Parents’ strangest festive sleeping habits

Of all the stats and facts I have recently read about Christmas and families, the latest research about sleep over the holidays is the quirkiest and funniest and certainly strikes a cord with me and I guess with most London parents.

An online survey, carried out for Dreams by Opinion Matters in December (2014) among approximately 2,000+ UK adults, reveals Brits’ strangest festive sleeping habits. I am sure as a parent you are probably not surprised to read that a huge number of people find themselves sleeping in strange places over the festive season. I have highlighted my favourite facts from the study.

Parents' strangest festive sleeping habits  - dreams dad sleeping on the floor image

45% admitted sleeping in the strangest places, including a cow shed, stable and a skip and also in the middle of a train track under construction (by their child)

Almost two thirds (63%) of UK adults polled revealed that they have had to sleep in a bed other than their own at Christmas, with 25-34 years olds the most likely to have had to sleep elsewhere (67%).

People in the South East (70%) were most likely to be swapping to another bed, closely followed by those in the Yorkshire region (68%).

According to the study, almost half (45%) of us are snoozing in the quirkiest places. Nearly one in five had unsurprisingly slept on the sofa, but more than one in 10 had ended up crashing out on the floor. Incredibly, 6% have had to make do with sleeping in the bath, a tent/caravan or in the car/garage (2% each).

Half of UK men have been forced to sleep somewhere unusual, with 13% suffering on the floor and 3% relegated to the bath.

Some odd sleeping places people admitted they’d been downgraded to at Christmas include:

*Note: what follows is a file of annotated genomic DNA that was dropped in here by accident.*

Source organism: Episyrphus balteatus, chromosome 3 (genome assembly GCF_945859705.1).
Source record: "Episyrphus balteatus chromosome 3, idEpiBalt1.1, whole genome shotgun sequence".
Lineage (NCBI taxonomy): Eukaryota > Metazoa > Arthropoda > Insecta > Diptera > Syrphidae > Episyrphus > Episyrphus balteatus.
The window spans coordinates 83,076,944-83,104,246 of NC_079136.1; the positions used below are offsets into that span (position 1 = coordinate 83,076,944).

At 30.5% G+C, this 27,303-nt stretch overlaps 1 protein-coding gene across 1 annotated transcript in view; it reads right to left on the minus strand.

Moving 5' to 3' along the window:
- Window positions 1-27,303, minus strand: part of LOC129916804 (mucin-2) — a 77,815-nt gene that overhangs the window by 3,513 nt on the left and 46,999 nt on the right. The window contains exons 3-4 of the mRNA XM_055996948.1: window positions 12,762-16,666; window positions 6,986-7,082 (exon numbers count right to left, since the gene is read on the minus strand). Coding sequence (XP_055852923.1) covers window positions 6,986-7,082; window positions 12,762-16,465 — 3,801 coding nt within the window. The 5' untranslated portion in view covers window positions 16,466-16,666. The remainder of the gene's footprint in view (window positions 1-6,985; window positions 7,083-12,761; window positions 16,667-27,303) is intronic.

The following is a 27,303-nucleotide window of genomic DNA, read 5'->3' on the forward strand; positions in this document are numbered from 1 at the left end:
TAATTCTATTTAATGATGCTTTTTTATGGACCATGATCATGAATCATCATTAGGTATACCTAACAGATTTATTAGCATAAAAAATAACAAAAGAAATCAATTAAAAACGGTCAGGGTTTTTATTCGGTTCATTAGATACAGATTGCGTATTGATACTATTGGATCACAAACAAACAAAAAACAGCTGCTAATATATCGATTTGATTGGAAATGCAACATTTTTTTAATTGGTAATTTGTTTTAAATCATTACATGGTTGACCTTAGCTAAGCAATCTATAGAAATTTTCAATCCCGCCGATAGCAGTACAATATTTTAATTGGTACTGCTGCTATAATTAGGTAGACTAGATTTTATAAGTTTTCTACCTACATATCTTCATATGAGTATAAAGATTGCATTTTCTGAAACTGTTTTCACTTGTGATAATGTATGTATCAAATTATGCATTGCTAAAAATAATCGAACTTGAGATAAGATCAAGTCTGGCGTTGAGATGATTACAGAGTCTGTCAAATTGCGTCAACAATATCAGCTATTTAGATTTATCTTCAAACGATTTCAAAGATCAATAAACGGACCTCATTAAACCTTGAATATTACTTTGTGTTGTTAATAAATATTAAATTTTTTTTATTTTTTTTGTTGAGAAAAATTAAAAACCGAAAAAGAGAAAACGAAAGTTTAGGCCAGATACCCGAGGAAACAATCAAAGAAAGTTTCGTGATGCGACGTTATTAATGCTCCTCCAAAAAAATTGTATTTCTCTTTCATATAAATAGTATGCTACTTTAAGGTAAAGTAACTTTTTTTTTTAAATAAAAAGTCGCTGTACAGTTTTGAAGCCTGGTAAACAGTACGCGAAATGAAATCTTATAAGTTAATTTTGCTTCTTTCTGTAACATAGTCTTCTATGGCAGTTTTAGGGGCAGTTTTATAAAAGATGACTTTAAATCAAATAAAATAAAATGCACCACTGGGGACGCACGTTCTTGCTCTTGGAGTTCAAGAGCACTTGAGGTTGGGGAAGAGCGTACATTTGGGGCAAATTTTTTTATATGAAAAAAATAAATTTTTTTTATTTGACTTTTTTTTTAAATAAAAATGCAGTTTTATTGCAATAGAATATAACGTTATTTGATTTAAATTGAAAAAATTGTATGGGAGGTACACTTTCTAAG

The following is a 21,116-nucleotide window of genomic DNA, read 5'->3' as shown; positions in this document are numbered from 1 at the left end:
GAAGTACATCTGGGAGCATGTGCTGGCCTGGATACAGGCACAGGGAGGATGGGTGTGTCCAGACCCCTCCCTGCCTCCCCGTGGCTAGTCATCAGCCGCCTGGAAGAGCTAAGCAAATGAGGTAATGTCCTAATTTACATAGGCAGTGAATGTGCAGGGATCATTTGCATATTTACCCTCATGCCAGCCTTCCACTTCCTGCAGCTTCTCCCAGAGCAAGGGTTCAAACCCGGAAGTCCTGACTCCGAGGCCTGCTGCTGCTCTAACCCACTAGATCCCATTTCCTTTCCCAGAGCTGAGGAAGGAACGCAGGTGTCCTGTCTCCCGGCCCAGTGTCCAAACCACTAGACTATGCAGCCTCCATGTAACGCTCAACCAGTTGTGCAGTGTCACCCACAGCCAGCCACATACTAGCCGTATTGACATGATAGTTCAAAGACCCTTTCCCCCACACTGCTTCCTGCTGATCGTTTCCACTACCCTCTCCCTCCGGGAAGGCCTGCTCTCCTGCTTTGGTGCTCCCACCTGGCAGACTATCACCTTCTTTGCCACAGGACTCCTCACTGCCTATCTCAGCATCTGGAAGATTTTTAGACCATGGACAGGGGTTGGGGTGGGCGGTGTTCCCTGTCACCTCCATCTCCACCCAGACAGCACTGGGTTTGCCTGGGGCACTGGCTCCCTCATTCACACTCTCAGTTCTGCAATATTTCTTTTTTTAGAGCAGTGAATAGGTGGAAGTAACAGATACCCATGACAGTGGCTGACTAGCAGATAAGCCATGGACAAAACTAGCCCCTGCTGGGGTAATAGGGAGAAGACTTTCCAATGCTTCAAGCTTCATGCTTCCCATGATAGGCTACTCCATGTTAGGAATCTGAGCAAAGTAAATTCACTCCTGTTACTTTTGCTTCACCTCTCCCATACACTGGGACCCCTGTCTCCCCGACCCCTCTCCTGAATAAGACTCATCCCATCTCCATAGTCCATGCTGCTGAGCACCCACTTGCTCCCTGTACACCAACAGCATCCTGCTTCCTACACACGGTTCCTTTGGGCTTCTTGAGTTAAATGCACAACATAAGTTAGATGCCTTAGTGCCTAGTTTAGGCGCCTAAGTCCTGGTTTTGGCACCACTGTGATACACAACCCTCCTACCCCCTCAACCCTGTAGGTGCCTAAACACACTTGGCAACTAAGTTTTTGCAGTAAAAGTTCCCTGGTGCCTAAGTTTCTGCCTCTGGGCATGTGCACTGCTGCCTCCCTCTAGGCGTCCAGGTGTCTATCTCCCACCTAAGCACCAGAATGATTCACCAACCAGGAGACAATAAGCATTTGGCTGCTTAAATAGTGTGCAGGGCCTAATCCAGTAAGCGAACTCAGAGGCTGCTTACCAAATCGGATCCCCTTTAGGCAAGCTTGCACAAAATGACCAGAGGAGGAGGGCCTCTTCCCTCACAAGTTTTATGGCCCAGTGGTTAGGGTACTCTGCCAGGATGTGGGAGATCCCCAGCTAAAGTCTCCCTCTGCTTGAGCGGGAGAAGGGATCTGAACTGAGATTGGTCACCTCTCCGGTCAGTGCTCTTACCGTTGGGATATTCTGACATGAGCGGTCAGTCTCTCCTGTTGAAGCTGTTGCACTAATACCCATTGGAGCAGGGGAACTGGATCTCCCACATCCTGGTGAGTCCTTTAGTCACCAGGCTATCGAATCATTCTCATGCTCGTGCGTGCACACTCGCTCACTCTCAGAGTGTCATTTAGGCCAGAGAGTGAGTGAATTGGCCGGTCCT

·      A skip
·      A blow-up boat
·      A cow shed
·      A goat house
·      On the stairs
·      In a field
·      In a stable
·      In a kennel with a dog having puppies
·      In the local pub

Dreams Baby sleeping purple background

A number of people surveyed had slept in the office or on the floor at work, and two people even confessed to sleeping in a public toilet. 3% of 16-24 year olds divulged that they had entered the land of nod on a park bench over the festive period.

Lisa Bond, marketing director at Dreams, said, “They say a change is as good as a rest, but not so at Christmas when you’re sleeping on a hard floor or in the bath-tub. Our survey gives an alarming glimpse of the discomfort that many will have to suffer over the festive season.”


The caring, sharing nation?

According to the study, 57% of adults have had to share a bed or bedroom during the festive season with one or two other people, while one in five (20%) had ended up sharing with three or more. Several respondents had experienced a very crowded Crimbo (Crimbo is a slang word for Christmas), with six to 20 people sharing one sleeping area. The younger generations are more amenable to sharing, with 49% of 25-34 year olds and 48% of 16-24 year olds squeezed into a bed with two to five others.

At both ends of the UK, 44% of Londoners and Scots have had to share with between two and five people. By contrast, more than a quarter of those from the North East and North West have never had to share.


Giving Mum a break

As a nation, we’re happy to give up our beds during the festive break, but not just for anyone… Mums should count themselves lucky, as almost half (46%) of those asked said they’d be happy to vacate their bed for their mother, whereas as only 34% confirmed they would sacrifice it for Dad. Just 3% would give up their bed for a homeless person, and almost a third of us (32%) wouldn’t abandon our bed for anyone at all.

mum with sleeping toddler

Mum is most likely to see their son or daughter relinquish their bed in Wales (50%), closely followed by the South East, London and Scotland (49%). People in the South West are the most reluctant to surrender their bed for anyone at 38%, with the most generous types being the Scots, of whom only a quarter said they wouldn’t hand over their sleeping space.

Clearly a region of pet lovers, nearly one in 20 living in the East of England would give up their own bed for the family dog.


We are not amused…